• According to the Bank, both natural gas and coal prices will decline in 2023 from record highs in 2022.
  3. Ukraine, NATO nations will tire of funding the war with Russia and there will be a settlement
    • Ukraine recently took back Kherson which Russia previously occupied; and
    • War attrition is starting to set in for Russia and its citizens, and by the end of 2023 I think the call for Russia to get out of the war will be even louder.
  4. Student loan debt relief bill will not be passed in Congress, but will be reintroduced prior to 2024 elections to motivate voters
    • An injunction was placed on the bill by an appellate court on Nov. 14th, 2022
    • The Republican majority Supreme Court is unlikely to overturn the decision made by the 5th Circuit Court, the hearing in the Supreme Court will occur in February, and I am predicting it gets denied
  5. Both Biden and Trump will announce they are not seeking re-election in 2024
    • Both are yet to announce that they are seeking re-election, and are starting to look more and more unlikely ;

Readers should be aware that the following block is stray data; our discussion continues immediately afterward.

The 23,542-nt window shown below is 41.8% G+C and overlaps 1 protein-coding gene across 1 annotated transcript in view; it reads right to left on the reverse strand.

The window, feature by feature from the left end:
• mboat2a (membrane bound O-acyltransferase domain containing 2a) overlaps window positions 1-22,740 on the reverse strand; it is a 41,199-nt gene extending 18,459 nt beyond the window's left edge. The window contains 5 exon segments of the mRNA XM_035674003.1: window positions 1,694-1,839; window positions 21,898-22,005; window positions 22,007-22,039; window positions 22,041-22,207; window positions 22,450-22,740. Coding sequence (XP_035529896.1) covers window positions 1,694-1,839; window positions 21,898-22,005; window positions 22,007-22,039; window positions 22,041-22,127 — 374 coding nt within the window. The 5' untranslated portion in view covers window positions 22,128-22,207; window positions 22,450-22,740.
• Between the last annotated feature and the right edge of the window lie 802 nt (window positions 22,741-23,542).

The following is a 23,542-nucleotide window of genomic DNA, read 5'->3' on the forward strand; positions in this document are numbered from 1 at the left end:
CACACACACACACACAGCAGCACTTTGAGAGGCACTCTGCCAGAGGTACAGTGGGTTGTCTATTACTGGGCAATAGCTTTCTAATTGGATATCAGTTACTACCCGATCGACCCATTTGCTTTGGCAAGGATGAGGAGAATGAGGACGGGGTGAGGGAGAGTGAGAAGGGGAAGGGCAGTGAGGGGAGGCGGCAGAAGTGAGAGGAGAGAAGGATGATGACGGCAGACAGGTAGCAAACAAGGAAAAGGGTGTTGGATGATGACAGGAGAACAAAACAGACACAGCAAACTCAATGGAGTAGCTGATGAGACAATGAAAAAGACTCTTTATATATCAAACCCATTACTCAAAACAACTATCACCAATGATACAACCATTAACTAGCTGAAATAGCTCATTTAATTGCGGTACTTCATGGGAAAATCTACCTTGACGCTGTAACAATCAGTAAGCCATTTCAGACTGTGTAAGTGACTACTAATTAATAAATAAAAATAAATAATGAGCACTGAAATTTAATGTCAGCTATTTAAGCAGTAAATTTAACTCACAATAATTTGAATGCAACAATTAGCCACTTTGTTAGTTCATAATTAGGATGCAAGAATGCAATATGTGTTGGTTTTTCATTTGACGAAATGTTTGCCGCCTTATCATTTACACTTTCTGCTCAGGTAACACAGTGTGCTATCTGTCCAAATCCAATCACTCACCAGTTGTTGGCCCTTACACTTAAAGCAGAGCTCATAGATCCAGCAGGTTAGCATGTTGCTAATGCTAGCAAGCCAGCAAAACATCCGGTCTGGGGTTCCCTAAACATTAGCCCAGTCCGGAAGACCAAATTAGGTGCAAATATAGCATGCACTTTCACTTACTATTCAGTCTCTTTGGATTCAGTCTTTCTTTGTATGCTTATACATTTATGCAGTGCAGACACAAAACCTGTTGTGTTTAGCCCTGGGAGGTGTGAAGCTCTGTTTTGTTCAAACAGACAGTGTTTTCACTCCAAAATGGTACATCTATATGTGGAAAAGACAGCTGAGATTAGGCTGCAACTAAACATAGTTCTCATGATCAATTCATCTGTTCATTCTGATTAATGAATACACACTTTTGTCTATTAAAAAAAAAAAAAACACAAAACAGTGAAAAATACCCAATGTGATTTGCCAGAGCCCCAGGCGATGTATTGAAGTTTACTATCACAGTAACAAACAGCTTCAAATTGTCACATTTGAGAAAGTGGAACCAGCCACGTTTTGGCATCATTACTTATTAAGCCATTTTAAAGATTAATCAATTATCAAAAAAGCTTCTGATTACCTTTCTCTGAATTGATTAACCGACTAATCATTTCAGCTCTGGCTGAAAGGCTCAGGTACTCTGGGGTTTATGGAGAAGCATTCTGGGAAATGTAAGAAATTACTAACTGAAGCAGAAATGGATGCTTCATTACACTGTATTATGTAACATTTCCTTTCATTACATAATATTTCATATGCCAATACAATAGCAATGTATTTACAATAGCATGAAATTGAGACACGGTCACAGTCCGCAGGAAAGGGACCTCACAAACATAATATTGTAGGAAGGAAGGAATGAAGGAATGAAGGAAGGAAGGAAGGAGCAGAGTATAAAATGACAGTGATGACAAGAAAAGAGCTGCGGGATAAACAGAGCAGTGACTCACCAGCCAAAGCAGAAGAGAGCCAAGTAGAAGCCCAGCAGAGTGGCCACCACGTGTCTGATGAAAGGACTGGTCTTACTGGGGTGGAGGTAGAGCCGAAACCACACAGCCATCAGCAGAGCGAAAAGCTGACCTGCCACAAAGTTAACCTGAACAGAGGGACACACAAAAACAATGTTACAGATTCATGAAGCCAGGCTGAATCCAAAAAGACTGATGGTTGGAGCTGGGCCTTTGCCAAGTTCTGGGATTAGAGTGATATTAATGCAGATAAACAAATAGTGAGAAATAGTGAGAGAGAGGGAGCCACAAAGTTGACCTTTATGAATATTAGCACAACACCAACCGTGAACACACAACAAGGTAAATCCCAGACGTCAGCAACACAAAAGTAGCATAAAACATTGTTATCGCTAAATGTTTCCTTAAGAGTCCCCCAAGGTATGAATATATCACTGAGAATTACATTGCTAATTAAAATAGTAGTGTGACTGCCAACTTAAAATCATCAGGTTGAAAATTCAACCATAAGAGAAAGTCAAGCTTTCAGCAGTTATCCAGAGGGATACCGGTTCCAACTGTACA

• Trump’s support during the mid-terms did not seem to be a big catalyst for Republican nominees and DeSantis’s overwhelming victory will be a determining factor for Trump. Biden’s age and inability to campaign will prove an opportunity for new blood for the party; and
    • “Father Time” is not on either of their sides.
  6. M&A Market: Buyers of businesses will be present in the market, thus creating competition and engagement thereby making any increase in interest rates a neutral situation for valuations
    • Buyers currently have the edge in the market, but there are fewer and fewer “A” Tier companies that are for sale, which means the strategic buyers will still pay a premium for those. Smaller companies will see somewhat of a decrease in value but if the location or strategic fit works for the buyer that could play a difference.; and